Here are some tips to help prevent kitchen and home fires to share with your household:
• Never leave cooking unattended. In more than 30 percent of kitchen fires, unattended cooking was a factor. If you leave the kitchen, be sure to turn burners off.
• Keep towels, oven mitts, food packaging and anything else that could catch fire away from the stove top, and do not cook in loose-fitting clothing that could get too close to burners or oven heat.
• Check on the food you’re cooking regularly to ensure pan oil isn’t too hot, and use a timer to help monitor food’s progress. Also be sure to keep cooking areas clean and clear of buildup and crumbs that could overheat and catch fire.
• Always maintain working smoke detectors in every level of your home, and ensure that batteries are replaced when needed.
For more information about how you can keep your home and family safe from kitchen and household fires, connect with us today at http://guardianssi.com.
The Inquisitor reports that Isaiah Cox popped the marriage question to his girlfriend which also happened to be her birthday. To celebrate, he wanted to make her special breakfast. But a nasty grease fire started in the kitchen and the house and proposal went up in smoke.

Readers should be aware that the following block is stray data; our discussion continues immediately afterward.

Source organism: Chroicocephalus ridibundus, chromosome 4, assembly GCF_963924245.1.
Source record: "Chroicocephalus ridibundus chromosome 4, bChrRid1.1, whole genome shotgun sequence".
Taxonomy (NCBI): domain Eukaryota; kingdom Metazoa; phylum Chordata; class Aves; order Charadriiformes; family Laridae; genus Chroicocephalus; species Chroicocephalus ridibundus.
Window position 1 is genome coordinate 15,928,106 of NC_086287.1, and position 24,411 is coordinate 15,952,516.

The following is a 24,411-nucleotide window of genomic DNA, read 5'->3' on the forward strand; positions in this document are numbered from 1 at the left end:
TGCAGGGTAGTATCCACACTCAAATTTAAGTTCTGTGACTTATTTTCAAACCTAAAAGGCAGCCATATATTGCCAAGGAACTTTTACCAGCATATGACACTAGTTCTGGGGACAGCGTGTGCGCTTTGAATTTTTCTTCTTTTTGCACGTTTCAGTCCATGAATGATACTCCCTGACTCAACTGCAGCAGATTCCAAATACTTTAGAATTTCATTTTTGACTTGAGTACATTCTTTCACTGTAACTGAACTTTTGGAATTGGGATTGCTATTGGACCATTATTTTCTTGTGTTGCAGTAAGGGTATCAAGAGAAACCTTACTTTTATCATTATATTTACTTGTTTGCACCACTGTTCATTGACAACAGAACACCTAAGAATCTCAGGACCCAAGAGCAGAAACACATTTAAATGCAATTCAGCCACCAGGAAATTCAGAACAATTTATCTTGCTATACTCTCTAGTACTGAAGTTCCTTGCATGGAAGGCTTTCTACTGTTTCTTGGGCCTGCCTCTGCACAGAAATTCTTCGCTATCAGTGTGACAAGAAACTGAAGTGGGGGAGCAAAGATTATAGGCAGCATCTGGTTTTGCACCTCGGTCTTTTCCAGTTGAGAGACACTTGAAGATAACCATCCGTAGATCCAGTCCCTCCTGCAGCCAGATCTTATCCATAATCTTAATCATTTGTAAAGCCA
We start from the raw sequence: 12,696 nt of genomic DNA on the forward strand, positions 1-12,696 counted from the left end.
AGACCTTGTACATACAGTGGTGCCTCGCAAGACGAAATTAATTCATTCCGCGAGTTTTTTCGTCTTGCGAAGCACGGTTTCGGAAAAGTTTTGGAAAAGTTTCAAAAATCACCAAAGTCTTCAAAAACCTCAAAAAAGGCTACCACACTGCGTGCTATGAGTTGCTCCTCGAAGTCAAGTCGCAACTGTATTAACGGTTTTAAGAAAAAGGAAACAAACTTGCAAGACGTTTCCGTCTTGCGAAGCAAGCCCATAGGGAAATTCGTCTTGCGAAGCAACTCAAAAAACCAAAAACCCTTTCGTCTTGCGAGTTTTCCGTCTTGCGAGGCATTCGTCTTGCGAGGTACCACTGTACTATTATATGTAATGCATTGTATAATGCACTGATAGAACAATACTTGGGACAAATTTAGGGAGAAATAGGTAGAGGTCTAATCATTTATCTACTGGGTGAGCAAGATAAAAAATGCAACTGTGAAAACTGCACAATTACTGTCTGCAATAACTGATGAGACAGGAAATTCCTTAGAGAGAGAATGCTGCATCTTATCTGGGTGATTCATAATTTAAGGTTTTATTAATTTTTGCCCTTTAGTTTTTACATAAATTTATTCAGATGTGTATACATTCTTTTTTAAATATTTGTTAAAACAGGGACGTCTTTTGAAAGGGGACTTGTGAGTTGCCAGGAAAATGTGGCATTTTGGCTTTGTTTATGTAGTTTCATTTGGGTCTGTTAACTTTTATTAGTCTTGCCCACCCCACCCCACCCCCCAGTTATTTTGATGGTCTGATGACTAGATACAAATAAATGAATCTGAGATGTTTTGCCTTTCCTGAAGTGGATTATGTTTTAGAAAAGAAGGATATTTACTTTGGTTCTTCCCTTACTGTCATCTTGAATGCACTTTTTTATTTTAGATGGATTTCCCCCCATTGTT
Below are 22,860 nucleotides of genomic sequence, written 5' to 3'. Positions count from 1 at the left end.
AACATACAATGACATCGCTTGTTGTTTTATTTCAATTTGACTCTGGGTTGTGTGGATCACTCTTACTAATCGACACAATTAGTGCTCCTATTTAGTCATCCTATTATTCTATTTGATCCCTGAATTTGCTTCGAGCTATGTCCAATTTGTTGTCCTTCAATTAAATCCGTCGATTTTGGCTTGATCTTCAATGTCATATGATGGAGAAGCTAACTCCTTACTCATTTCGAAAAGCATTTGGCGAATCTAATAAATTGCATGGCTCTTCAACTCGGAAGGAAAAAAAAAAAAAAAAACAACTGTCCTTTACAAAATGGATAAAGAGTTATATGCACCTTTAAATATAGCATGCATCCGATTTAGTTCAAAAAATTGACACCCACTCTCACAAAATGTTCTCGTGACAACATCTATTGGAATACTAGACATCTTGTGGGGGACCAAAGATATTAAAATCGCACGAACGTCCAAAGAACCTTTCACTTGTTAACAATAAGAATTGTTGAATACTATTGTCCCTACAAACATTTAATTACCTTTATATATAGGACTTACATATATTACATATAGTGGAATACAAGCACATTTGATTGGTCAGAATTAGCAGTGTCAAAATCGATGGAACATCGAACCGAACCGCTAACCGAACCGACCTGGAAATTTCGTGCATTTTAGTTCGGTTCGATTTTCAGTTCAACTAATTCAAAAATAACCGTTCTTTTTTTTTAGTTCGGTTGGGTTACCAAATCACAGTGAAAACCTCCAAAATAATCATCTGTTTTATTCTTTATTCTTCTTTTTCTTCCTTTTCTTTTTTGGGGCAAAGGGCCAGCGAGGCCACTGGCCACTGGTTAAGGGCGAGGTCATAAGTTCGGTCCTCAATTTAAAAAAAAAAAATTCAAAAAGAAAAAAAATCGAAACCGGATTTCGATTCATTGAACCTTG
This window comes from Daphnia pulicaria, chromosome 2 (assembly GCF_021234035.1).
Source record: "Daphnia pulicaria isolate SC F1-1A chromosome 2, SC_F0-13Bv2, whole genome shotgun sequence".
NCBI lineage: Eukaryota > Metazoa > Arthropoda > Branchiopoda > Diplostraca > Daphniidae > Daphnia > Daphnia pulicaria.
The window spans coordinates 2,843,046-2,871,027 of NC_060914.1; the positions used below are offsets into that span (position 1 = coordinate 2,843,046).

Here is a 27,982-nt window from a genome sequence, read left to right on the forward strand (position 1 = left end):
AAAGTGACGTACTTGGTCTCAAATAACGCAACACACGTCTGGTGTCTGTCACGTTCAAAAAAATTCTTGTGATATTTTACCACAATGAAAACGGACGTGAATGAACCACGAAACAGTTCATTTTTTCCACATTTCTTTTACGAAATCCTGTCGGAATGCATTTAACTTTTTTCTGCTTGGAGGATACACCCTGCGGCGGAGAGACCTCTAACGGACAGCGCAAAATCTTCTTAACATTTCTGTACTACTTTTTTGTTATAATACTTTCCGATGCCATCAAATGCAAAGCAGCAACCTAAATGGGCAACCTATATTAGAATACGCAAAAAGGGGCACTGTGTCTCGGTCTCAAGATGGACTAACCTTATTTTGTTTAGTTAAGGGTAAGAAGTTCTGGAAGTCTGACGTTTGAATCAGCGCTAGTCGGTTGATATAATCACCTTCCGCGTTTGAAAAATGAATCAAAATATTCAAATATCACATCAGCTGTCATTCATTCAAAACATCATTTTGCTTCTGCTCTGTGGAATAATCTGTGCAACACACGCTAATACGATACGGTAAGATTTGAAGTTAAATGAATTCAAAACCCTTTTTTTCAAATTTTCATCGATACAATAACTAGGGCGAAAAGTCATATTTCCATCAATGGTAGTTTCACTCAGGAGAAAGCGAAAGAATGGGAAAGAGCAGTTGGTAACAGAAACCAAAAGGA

The South Jersey Times reports that he heard his son crying and went to check on him. Cox claims he was only gone for a minute but when he returned to the kitchen, the cabinets were on fire. While there was a fire extinguisher, he got confused and forgot to use it.
The South Jersey Times says, “the Millville Fire Chief Kurt Hess notes that the fire took quite some time to finally get under control. The firefighters were dispatched to the home at around 10:15 a.m. and the fire was not under control until 1 p.m.” Read more here.
The Milwaukee Journal Sentinel reports a toddler was injured in a cooking fire. According to the report by Meg Jones, “A one-year-old boy was burned in a house fire Monday evening. When firefighters arrived at the two-family home around 7:30 p.m., the child and his mother were already outside the home in the 1700 block of W. Capitol Drive, said Battalion 2 Chief Kenton Kais. The boy suffered first- and second-degree burns on his arms and right leg and was taken to Children’s Hospital of Wisconsin, where he was expected to recover.The blaze was caused by a cooking fire. Fire crews were on the scene for 1 1/2 hours.” Create a three-foot “child-free zone” around the stove. Keep children and pets away from the stove while cooking to prevent burns and scalds
We hope not, because the majority of of all house fires start in the kitchen. In this video from Australia, Fire Investigator Mick Forbes walks us through a unit destroyed by fire – the cause was a pot left unattended on the stove. Do you leave cooking unattended? Check out the tour of this burned out home here: https://www.facebook.com/video.php?v=781797655188147